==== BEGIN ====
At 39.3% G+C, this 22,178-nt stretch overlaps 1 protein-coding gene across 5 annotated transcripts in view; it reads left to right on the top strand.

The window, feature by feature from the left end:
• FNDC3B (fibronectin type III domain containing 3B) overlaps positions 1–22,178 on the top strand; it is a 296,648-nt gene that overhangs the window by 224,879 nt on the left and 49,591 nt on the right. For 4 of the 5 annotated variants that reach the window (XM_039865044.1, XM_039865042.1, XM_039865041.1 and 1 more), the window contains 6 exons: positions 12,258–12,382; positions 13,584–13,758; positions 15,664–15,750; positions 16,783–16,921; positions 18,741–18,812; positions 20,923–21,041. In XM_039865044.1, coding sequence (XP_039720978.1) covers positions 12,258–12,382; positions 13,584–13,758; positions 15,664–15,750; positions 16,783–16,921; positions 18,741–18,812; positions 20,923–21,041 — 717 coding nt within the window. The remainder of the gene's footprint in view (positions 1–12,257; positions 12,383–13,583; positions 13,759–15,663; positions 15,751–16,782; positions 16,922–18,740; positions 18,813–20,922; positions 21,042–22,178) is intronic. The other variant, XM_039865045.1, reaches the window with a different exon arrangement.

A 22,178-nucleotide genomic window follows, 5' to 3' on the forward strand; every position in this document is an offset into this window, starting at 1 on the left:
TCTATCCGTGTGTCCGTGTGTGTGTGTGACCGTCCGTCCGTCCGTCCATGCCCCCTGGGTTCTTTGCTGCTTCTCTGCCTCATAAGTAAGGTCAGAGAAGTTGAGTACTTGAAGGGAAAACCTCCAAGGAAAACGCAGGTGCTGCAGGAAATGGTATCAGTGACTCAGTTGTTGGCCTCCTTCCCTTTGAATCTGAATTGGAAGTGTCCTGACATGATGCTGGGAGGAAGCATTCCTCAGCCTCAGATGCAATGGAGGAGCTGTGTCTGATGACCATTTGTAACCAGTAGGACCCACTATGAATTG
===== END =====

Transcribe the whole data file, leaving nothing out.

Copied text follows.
At 39.3% G+C, this 22,178-nt stretch overlaps 1 protein-coding gene across 5 annotated transcripts in view; it reads left to right on the top strand.

The window, feature by feature from the left end:
• FNDC3B (fibronectin type III domain containing 3B) overlaps positions 1–22,178 on the top strand; it is a 296,648-nt gene that overhangs the window by 224,879 nt on the left and 49,591 nt on the right. For 4 of the 5 annotated variants that reach the window (XM_039865044.1, XM_039865042.1, XM_039865041.1 and 1 more), the window contains 6 exons: positions 12,258–12,382; positions 13,584–13,758; positions 15,664–15,750; positions 16,783–16,921; positions 18,741–18,812; positions 20,923–21,041. In XM_039865044.1, coding sequence (XP_039720978.1) covers positions 12,258–12,382; positions 13,584–13,758; positions 15,664–15,750; positions 16,783–16,921; positions 18,741–18,812; positions 20,923–21,041 — 717 coding nt within the window. The remainder of the gene's footprint in view (positions 1–12,257; positions 12,383–13,583; positions 13,759–15,663; positions 15,751–16,782; positions 16,922–18,740; positions 18,813–20,922; positions 21,042–22,178) is intronic. The other variant, XM_039865045.1, reaches the window with a different exon arrangement.

A 22,178-nucleotide genomic window follows, 5' to 3' on the forward strand; every position in this document is an offset into this window, starting at 1 on the left:
TCTATCCGTGTGTCCGTGTGTGTGTGTGACCGTCCGTCCGTCCGTCCATGCCCCCTGGGTTCTTTGCTGCTTCTCTGCCTCATAAGTAAGGTCAGAGAAGTTGAGTACTTGAAGGGAAAACCTCCAAGGAAAACGCAGGTGCTGCAGGAAATGGTATCAGTGACTCAGTTGTTGGCCTCCTTCCCTTTGAATCTGAATTGGAAGTGTCCTGACATGATGCTGGGAGGAAGCATTCCTCAGCCTCAGATGCAATGGAGGAGCTGTGTCTGATGACCATTTGTAACCAGTAGGACCCACTATGAATTG